In case you are wondering, Smith had a big appreciation for the double steal the Cards pulled off during Game 2 -- the pivotal event that helped St. Louis even the series.
Those Redbirds of the '80s ran, ran and ran. That was the age of "Whiteyball" -- Smith, Vince Coleman, Willie McGee and guys who created havoc on the bases for manager Whitey Herzog's club. It remains to be seen whether that was an aberration or whether current skipper Mike Matheny plans to stay aggressive in coming days, but Smith said it made sense.
"It's really what you have to do," Smith said. "Sometimes, you've got to be able to generate runs without necessarily hitting the ball out of the ballpark, and sometimes you've got to be able to score a run without the ball getting out of the infield. Speed is a constant. It's one of those things that can put pressure on the defense, and the only way you can put pressure on a defense is by running or putting the ball in play. They seem to be doing that.
"I think this Cardinals ballclub has three or four more good runs in them. When I say runs, I mean putting hits together. I think at this point, they still have not hit their stride, offensively, so I think that bodes well for them and tomorrow night will be a very, very important game. If they win that game, I think you can start thinking about hopefully not going back to Boston."
Smith and the Cards split the first two games of the 1982 Series, going on to win in seven. They lost in seven in '85 and '87, and in the former, they had won the first two games in Kansas City; while in the latter, they had lost the first two games in Minnesota. Smith said coming back from Boston tied is a big deal for St. Louis.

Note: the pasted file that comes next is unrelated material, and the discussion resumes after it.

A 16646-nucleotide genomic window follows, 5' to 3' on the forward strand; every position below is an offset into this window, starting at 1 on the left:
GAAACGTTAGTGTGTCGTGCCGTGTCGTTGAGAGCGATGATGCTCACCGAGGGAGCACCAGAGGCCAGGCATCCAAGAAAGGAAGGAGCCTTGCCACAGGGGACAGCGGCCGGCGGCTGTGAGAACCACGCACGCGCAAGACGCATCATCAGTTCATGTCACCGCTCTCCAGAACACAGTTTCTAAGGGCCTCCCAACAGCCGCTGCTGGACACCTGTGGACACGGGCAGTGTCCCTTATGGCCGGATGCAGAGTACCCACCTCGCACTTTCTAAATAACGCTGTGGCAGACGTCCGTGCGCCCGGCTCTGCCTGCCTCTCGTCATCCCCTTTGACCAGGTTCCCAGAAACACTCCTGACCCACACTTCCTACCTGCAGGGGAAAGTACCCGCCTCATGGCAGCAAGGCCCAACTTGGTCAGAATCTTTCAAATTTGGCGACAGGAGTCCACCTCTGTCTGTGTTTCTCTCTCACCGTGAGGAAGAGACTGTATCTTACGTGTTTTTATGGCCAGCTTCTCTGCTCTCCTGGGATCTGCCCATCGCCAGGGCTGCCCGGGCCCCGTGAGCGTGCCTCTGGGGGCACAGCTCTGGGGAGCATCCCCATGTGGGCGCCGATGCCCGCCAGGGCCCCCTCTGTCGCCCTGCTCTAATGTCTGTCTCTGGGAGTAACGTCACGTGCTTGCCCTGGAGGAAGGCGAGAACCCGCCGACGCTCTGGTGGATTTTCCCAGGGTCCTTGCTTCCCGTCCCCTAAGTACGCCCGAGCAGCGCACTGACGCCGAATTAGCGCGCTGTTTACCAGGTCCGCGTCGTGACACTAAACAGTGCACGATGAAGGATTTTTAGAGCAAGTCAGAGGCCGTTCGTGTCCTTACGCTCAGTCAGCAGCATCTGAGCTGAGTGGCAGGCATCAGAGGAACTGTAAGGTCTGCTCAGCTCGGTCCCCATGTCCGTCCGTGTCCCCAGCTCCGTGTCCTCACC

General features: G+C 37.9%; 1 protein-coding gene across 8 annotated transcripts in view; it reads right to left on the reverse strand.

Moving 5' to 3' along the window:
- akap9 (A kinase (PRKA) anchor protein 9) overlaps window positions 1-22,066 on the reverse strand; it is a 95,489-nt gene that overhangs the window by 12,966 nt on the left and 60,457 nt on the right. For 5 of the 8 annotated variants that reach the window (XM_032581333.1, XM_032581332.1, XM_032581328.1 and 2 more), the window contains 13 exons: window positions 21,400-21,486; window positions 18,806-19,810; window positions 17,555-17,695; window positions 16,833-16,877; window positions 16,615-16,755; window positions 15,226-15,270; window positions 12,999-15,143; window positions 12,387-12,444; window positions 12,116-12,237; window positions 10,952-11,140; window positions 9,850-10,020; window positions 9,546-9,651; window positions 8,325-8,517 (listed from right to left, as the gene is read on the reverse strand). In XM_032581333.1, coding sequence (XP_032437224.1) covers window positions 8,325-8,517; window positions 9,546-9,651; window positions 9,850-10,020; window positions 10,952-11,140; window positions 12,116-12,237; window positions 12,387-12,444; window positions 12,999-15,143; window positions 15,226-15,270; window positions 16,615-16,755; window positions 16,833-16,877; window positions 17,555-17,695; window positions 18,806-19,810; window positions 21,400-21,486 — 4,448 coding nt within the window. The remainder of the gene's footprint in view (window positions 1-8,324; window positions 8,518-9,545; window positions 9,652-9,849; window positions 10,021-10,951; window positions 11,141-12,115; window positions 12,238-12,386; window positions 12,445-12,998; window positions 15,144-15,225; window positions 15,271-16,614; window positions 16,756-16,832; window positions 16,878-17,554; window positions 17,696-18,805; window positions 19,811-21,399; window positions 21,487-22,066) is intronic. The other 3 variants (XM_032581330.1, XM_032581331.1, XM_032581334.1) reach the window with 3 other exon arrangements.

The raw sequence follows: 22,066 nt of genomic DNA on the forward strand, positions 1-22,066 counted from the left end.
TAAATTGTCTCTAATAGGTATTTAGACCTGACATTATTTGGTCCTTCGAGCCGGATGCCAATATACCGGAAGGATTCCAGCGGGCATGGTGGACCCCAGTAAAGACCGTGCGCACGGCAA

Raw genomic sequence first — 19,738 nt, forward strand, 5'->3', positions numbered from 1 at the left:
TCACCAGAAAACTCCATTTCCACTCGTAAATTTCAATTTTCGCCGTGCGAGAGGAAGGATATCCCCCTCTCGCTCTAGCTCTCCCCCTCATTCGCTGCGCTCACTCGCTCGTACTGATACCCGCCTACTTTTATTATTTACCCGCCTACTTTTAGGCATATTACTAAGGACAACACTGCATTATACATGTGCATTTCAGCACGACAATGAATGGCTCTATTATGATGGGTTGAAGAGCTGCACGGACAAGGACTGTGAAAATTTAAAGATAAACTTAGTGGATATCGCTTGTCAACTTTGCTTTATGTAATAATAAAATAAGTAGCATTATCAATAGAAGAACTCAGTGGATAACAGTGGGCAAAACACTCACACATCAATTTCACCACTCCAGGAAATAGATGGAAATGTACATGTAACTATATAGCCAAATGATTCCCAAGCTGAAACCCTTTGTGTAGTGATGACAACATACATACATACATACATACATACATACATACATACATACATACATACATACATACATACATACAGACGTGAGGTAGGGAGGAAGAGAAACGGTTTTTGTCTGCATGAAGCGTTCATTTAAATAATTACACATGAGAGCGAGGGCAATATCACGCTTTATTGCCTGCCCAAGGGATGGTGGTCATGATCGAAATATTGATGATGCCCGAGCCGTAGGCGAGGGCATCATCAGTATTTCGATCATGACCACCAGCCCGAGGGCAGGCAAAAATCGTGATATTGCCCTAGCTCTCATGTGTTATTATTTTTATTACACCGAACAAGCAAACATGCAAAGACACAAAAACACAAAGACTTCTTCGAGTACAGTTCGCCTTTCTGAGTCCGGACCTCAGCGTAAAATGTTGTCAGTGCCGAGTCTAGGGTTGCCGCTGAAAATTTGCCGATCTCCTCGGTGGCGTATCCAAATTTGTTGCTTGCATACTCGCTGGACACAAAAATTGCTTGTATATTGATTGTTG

"When you go on the road and you open a series on the road, your goal is to win one game," Smith said. "They accomplished that goal. Because it's very tough at this stage to be able to dominate a team, where you win two games [on the road], and these two teams are so evenly matched that it makes it tough to call who's going to win. It boils down to execution and who takes advantage when the opportunities present themselves."
As Smith met with children, a nurse told him that someone who could not be there wanted him to sign a poster. It was a newer version of one he signed a decade ago, and he was told that the girl needed a new one. Smith was floored by the circumstances.
"I saw a picture that I took 10 years ago with a kid," Smith said. "I did some things for 'Variety.' They actually used the poster in the airport. She couldn't be here today, so she sent the poster for me to sign. It's always nice to be able to bring a smile to the face of a young kid who otherwise wouldn't have much to smile about.
"We're really excited to have this opportunity and very appreciative of it."